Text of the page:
With the flow of Skyrim mods continuing and some of the bigger projects nearing completion there will be plenty to keep fans of the game busy for the foreseeable future. Which is just as well since we are not due another proper Elder Scrolls game for about another two years. Yes, I know what you’re thinking and no, it doesn’t count.

An active modding community can prolong the life and popularity of a game like Skyrim.

Phil Hartup is a freelance journalist with an interest in video gaming and culture

Photo: Getty Images
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British mental health is in crisis

The headlines about "parity of esteem" between mental and physical health remain just that, warns Benedict Cooper. 

I don’t need to look very far to find the little black marks on this government’s mental health record. Just down the road, in fact. A short bus journey away from my flat in Nottingham is the Queens Medical Centre, once the largest hospital in Europe, now an embattled giant.

Not only has the QMC’s formerly world-renowned dermatology service been reduced to a nub since private provider Circle took over – but that’s for another day – it has lost two whole mental health wards in the past year. Add this to the closure of two more wards on the other side of town at the City Hospital, the closure of the Enright Close rehabilitation centre in Newark, plus two more centres proposed for closure in the imminent future, and you’re left with a city already with half as many inpatient mental health beds as it had a year ago and some very concerned citizens.

Not that Nottingham is alone - anything but. Over 2,100 mental health beds had been closed in England between April 2011 and last summer. Everywhere you go there are wards being shuttered; patients are being forced to travel hundreds of miles to get treatment in wards often well over-capacity, incidents of violence against mental health workers is increasing, police officers are becoming de facto frontline mental health crisis teams, and cuts to community services’ budgets are piling the pressure on sufferers and staff alike.

It’s particularly twisted when you think back to solemn promises from on high to work towards “parity of esteem” for mental health – i.e. that it should be held in equal regard as, say, cancer in terms of seriousness and resources. But that’s becoming one of those useful hollow axioms somehow totally disconnected from reality.

NHS England boss Simon Stevens hails the plan of “injecting purchasing power into mental health services to support the move to parity of esteem”; Jeremy Hunt believes “nothing less than true parity of esteem must be our goal”; and in the House of Commons nearly 18 months ago David Cameron went as far as to say “In terms of whether mental health should have parity of esteem with other forms of health care, yes it should, and we have legislated to make that the case”.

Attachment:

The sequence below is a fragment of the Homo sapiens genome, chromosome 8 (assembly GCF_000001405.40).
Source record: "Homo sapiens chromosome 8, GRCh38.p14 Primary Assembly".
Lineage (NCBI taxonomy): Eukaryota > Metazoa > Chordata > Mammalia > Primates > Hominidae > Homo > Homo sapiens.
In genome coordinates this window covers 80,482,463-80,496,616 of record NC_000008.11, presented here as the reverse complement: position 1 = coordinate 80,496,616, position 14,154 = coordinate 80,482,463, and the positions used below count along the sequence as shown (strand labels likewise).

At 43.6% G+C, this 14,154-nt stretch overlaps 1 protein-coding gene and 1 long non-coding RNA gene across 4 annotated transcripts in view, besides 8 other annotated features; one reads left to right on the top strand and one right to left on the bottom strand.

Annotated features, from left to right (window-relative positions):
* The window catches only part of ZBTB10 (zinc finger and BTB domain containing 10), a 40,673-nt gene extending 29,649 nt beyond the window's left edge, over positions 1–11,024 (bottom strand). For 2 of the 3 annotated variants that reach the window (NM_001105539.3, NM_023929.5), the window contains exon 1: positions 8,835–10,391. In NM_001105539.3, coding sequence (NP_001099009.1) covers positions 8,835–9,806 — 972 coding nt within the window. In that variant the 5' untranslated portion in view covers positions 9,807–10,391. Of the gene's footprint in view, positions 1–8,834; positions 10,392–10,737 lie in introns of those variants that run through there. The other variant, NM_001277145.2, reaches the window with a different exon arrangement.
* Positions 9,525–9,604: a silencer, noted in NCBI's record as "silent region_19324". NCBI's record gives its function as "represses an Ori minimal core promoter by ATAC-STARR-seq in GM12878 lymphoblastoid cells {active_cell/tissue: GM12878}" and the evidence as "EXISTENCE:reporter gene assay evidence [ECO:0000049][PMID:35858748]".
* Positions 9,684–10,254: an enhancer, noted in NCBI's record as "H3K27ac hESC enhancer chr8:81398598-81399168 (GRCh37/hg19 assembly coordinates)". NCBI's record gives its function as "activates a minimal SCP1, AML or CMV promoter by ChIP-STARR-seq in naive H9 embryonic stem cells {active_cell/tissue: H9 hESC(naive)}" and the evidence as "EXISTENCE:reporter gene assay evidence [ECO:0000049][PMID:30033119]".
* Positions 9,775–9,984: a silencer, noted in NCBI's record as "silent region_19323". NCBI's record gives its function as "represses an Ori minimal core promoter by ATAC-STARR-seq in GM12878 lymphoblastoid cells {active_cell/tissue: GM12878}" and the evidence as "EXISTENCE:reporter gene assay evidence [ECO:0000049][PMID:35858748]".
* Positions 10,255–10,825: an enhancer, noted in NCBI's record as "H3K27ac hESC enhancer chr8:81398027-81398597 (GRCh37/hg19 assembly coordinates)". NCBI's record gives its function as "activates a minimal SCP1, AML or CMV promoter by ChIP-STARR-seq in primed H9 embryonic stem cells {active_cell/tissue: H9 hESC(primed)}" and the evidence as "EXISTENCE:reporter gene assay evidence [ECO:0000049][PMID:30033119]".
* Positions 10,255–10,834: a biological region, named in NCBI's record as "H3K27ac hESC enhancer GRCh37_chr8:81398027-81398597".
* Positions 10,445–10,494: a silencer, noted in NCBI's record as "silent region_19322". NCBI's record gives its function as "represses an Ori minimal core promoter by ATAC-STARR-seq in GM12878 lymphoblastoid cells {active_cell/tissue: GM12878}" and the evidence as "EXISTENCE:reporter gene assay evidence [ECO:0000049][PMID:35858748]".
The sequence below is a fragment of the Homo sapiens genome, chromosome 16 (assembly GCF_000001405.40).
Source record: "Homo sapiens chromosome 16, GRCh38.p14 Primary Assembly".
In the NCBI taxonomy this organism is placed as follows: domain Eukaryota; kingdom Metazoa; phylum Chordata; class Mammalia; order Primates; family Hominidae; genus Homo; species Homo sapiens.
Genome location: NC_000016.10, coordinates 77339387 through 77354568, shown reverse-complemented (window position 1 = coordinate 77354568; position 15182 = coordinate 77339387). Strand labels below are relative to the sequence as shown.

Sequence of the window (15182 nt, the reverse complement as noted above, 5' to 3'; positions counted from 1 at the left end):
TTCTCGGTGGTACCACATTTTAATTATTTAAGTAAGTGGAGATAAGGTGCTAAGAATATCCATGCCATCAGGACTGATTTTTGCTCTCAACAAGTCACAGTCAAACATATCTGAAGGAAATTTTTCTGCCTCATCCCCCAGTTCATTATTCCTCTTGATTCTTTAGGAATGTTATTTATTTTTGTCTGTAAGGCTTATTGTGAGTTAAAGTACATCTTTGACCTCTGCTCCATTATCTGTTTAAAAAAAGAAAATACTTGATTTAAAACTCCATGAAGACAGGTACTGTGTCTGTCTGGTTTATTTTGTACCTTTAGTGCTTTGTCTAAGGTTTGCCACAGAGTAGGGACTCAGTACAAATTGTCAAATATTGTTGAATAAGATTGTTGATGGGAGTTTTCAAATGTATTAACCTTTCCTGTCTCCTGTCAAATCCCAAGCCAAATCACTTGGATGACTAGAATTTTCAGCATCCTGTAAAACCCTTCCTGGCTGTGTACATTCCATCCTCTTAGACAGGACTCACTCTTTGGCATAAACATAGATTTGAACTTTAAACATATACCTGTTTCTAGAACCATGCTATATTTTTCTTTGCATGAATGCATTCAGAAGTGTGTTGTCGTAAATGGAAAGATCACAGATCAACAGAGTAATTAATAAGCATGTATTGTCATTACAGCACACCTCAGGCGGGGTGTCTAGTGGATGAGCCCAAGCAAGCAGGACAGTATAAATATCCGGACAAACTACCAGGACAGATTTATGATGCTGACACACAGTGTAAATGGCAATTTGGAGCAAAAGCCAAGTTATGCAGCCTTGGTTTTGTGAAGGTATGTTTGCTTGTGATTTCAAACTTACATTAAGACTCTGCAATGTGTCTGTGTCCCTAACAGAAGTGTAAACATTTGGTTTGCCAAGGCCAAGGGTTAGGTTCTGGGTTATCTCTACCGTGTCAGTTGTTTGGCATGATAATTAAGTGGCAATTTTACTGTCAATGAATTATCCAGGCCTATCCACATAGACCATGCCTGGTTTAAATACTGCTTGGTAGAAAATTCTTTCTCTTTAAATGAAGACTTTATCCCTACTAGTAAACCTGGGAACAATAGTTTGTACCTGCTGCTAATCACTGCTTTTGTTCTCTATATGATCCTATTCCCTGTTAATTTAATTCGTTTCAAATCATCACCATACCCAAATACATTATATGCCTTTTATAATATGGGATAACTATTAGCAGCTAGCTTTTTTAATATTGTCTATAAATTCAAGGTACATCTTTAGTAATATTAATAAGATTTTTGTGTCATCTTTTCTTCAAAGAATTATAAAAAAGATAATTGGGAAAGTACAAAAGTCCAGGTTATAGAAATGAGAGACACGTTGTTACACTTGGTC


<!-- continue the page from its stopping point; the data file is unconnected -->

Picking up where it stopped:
Odd then, that the president of the British Association of Counselling & Psychotherapy (BACP), Dr Michael Shooter, unveiling a major report, “Psychological therapies and parity of esteem: from commitment to reality” nine months later, should say that the gulf between mental and physical health treatment “must be urgently addressed”.  Could there be some disparity at work, between medical reality and government healthtalk?

One of the rhetorical justifications for closures is the fact that surveys show patients preferring to be treated at home, and that with proper early intervention pressure can be reduced on hospital beds. But with overall bed occupancy rates at their highest ever level and the average occupancy in acute admissions wards at 104 per cent - the RCP’s recommended rate is 85 per cent - somehow these ideas don’t seem as important as straight funding and capacity arguments.

Not to say the home-treatment, early-intervention arguments aren’t valid. Integrated community and hospital care has long been the goal, not least in mental health with its multifarious fragments. Indeed, former senior policy advisor at the Department of Health and founder of the Centre for Applied Research and Evaluation International Foundation (Careif) Dr Albert Persaud tells me as early as 2000 there were policies in place for bringing together the various crisis, home, hospital and community services, but much of that work is now unravelling.

“We were on the right path,” he says. “These are people with complex problems who need complex treatment and there were policies for what this should look like. We were creating a movement in mental health which was going to become as powerful as in cancer. We should be building on that now, not looking at what’s been cut”.